|--fast||Only send packets to the network & broadcast address. This will speed up the sweep significantly but could result in some leaks not being detected.|
|--cfile lt;filegt;||Use alternate configuration file. netleak will by default look for ~/.netleak /usr/local/etc/netleak.conf and /etc/netleak.conf. Command-line arguments always overrides anything from any configuration file.|
|--tfile lt;filegt;||Read targets from file. The format is one host per line in either hostname-format or CIDR-notation.|
|--spoof lt;targetgt;||Specify the host waiting for packets on the other network, i.e. the Internet.|
Use the designated protocol to send packets.
UDP. Default is currently
IP: Will craft raw IP-packets with a malicious IP-header and provoke the target hosts to generate an ICMP Parameter Problem error message. Most routers should let such a packet through depending on their interpretation of RFC1812. The end-host should according to RFC1122 try to validate the packet and generate our desired response. This feature is sort of experimental but should yield the best results. If you encounter a router that doesnt let this type of packet through please let me know!
It appears that NAT-devices reacts differently to these packets. Ive tested it on Speedstream and a Cisco 667 where the former would let them through and the latter would drop them.
ICMP: Will send a normal ICMP echo request that may trigger an ICMP echo response message with the datafields intact, thus preserving the signature. This option is the only one my Cisco 667 wont drop.
UDP: Will send an UDP packet with source & destination port set to 0. This should trigger an ICMP response which hopefully will have the datafield copied to it. Depending on what OS the targeted host is running you might get different results. Linux 2.6.7 copies the datafield nicely but Ive observed that Windows2000 wont copy further than the IP-headersize + 8 bytes which therefore only includes the UDP-header.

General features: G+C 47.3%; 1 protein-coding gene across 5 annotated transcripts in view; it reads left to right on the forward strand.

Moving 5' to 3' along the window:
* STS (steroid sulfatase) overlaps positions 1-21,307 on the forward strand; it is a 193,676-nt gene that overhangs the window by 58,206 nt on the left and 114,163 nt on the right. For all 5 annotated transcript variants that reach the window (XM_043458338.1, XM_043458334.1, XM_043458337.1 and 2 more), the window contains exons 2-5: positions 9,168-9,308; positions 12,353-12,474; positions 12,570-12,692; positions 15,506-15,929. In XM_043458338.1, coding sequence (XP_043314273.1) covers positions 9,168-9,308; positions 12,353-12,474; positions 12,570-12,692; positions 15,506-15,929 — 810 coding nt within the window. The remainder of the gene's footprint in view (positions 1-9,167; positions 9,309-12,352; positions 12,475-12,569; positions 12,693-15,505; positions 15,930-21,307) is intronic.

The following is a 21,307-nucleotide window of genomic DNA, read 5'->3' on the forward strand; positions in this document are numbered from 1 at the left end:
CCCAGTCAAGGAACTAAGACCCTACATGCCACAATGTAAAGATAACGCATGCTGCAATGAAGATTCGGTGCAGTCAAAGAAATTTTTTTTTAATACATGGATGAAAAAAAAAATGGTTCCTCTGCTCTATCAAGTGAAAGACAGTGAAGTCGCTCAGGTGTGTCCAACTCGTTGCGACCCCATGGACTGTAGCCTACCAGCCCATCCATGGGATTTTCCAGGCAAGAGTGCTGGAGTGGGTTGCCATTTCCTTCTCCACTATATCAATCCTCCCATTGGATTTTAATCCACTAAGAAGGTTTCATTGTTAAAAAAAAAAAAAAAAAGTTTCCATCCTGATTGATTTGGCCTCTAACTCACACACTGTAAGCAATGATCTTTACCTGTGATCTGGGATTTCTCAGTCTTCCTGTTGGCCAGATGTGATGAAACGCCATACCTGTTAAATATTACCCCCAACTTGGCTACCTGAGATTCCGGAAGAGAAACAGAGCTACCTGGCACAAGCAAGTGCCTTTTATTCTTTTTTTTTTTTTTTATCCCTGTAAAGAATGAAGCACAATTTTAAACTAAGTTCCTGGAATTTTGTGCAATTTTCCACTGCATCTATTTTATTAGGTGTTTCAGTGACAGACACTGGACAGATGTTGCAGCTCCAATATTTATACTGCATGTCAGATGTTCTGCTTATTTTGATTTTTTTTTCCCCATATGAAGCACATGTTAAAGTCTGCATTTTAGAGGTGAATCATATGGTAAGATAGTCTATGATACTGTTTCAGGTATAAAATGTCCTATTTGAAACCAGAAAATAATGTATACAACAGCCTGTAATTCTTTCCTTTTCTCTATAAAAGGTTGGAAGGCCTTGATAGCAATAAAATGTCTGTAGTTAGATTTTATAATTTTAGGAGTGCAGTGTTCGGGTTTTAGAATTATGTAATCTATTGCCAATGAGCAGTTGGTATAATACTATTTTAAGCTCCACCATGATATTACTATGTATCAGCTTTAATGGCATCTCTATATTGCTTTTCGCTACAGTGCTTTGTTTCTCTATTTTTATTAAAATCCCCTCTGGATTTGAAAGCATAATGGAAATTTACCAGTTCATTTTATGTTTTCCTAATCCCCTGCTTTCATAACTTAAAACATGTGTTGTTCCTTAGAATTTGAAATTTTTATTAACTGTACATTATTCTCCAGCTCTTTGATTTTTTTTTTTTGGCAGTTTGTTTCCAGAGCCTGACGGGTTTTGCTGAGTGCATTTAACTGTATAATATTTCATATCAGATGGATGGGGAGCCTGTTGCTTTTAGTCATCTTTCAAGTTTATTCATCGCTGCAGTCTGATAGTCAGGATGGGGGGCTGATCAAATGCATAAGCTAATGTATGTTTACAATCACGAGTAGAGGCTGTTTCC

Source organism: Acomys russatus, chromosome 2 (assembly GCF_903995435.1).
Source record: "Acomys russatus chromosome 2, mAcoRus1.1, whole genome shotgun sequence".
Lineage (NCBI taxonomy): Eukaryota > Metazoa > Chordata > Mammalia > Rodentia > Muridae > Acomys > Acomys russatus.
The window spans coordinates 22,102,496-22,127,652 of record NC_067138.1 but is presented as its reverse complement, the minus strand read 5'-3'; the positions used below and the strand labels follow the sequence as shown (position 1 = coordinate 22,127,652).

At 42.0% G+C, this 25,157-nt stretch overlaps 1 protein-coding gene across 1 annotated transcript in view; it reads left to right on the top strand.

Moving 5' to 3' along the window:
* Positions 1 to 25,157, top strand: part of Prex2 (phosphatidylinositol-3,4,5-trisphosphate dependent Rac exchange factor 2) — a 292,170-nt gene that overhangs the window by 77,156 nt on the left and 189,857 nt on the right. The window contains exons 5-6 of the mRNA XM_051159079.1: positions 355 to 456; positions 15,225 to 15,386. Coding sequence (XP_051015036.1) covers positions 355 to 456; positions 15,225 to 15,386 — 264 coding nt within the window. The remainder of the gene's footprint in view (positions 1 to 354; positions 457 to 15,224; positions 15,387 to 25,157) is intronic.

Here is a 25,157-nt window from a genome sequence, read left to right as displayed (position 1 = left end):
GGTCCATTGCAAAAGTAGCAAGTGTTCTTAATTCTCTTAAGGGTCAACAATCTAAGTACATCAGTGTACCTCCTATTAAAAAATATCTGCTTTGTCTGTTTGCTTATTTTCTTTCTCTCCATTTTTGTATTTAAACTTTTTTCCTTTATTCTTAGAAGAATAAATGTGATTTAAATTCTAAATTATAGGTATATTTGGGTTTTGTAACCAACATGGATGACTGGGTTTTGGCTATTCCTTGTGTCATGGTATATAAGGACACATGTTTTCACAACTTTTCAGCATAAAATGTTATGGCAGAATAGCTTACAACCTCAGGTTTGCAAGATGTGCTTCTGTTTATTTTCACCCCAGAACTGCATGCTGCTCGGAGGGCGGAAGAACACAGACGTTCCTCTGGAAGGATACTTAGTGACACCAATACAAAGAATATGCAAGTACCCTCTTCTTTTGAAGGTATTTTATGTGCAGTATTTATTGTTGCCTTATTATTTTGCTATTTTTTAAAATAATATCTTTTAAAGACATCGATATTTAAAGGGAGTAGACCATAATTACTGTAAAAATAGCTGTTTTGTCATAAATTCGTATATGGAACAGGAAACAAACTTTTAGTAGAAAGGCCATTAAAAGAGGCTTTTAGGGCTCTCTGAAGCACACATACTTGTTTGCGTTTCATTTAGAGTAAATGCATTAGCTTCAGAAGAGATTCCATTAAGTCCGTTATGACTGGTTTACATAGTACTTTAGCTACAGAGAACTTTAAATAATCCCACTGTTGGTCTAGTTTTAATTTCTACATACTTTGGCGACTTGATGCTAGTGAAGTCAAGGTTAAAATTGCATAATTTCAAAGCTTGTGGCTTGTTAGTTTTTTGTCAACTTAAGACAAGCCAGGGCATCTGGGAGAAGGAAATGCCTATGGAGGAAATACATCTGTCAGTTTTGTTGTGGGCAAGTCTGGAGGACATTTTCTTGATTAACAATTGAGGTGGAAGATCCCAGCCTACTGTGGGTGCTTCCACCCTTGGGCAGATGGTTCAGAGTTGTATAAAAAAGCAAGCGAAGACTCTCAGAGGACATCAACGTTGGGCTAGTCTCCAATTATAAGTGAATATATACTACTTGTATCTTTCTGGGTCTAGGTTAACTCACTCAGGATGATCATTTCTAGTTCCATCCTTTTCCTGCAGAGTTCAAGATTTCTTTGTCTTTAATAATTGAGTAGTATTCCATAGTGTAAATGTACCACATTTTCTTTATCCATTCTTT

Since routers react differently (One brand might drop ICMP whereas another only accepts exactly that) I suggest you use the --all option.
A string inside each packet used for identifying packets that made it
into the external network. By default
netleak will use "IP:" as prefix and the internal ip-address as postfix. This
way packets recieved by
netleakd(8) will contain the internal ip-address of
the host that knew a path out.
You probably wont need to fiddle with this option unless you want to run netleak from several locations and need to differenciate them on the internet.
NOTE!! You *must* use the same signature for both netleak and netleakd(8) or you wont get any results at all!
|--interface lt;ifacegt;||Which network interface to send packets on. Defaults to eth0|
|--policy||How fast to send packets. Defaults to "fast" which is as fast as it can. Use a slower policy if you fear the network is being saturated.|
|--verbose||Enable verbose mode|
|--help||Show help information|
Test block "10.0.0.0/24" for leaks to the Internet while netleakd is running on 184.108.40.206:
#$ netleak --spoof 220.127.116.11 10.0.0.0/24
Test targets read from file using IP, ICMP & UDP with 18.104.22.168 listening on the internet for packets with signature "MYSIG" in it.
#$ netleak --targets blocks.txt --spoof 22.214.171.124 --protocol all --signature MYSIG:
If you find any please let me know.
Jonas Hansen <email@example.com>
|NETLEAK(8)||NETLEAK (8)||JANUARY 2005|